Improving estimates of non-exhaust particulate matter emissions from motor vehicles

S. Xie; Davy, R.
February 2014
Air Quality & Climate Change;Feb2014, Vol. 48 Issue 1, p11
Academic Journal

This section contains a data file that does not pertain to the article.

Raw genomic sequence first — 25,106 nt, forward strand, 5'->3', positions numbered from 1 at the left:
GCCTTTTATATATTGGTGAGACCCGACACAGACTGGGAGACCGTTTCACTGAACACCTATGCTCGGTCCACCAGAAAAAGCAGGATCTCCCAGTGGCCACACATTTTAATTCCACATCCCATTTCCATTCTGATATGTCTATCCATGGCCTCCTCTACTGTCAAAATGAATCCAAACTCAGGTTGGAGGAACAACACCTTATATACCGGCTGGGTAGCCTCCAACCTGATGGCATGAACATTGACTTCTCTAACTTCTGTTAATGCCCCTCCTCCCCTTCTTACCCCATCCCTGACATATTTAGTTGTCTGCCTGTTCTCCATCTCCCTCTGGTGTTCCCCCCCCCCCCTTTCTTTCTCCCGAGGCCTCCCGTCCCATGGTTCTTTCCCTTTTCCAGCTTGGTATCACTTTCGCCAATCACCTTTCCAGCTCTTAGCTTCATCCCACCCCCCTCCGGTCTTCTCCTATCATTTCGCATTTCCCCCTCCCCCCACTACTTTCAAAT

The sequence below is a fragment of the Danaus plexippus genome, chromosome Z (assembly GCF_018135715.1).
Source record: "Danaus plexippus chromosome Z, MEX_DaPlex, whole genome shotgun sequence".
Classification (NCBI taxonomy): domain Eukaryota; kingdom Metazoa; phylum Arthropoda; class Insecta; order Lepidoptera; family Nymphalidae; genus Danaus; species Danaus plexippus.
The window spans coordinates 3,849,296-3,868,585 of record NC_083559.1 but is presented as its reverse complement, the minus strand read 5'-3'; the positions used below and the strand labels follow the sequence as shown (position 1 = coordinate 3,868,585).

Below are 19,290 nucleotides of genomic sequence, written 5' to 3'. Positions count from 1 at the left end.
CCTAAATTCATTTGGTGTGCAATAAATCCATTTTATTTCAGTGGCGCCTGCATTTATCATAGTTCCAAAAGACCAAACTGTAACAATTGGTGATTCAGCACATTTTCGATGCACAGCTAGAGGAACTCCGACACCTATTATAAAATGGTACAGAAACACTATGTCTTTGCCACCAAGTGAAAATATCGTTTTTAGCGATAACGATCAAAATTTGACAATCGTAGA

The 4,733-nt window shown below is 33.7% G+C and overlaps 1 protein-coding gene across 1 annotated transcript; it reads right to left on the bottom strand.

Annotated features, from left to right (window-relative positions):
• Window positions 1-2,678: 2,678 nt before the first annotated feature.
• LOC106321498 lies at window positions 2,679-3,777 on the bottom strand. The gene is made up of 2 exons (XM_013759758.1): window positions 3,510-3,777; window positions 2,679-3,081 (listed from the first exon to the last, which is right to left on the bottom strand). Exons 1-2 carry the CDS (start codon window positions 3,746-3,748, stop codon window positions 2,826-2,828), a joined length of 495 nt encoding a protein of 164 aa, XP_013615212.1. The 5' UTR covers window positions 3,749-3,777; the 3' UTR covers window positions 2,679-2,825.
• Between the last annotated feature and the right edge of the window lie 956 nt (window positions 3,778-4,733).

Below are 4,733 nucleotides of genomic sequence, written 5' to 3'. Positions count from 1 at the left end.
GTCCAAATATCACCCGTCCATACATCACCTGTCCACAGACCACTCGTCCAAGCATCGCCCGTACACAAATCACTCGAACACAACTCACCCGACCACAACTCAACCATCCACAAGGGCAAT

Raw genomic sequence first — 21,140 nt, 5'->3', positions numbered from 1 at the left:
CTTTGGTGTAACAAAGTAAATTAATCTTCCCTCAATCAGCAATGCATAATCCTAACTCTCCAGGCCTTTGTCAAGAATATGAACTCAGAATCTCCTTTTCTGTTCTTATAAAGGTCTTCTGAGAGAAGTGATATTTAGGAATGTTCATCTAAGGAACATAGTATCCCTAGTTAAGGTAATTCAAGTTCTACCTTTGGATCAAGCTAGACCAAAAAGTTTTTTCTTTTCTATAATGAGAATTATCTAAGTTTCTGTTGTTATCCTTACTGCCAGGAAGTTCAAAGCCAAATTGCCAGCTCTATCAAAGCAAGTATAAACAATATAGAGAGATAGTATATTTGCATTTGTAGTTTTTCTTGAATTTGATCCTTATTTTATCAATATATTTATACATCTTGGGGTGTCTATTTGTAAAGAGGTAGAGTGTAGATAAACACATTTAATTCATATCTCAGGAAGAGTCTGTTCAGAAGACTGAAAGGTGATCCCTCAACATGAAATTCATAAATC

Effectively reducing particulate matter (PM) emissions from motor vehicles requires accurate estimates of both exhaust (tailpipe) and non-exhaust (suspended road dust and brake/tyre/body wear) emissions. It is particularly challenging to quantify non-exhaust emissions. Source apportionment studies can be used to provide robust information about motor vehicle source chemical profiles and their contribution to ambient PM concentrations. This paper presents the results of the tracer component method (TCM), which has been used to separate exhaust and non-exhaust emissions from the entire source profile for motor vehicles in Auckland by using chemical markers. TCM was applied to ambient PM data collected in Auckland by taking the concentration of black carbon as the lower limit of the exhaust component and the concentration of crustal elements as the lower limit of the non-exhaust component. For PM2.5, the non-exhaust components and the ratios of non-exhaust to total vehicle components (NT ratio) were higher at Queen Street and Khyber Pass (busy traffic sites in the city centre) than at Takapuna and Penrose (outside the city centre). For PM10, the non-exhaust components were also higher at Queen Street and Khyber Pass but the NT ratios were similar across all sites. TCM estimated that the NT ratios were approximately 18.6% and 30.2% for PM2.5 and PM10, respectively, which was higher than those in the Auckland vehicle emissions inventory which consisted of exhaust emissions and brake/tyre wear only. In literature, studies have not been found to separate exhaust from non-exhaust components of the entire source profile of motor vehicles. TCM provides useful information about the ratio of non-exhaust to exhaust emissions, which can be used for improving the non-exhaust emission estimates in the Auckland vehicle emissions inventory.


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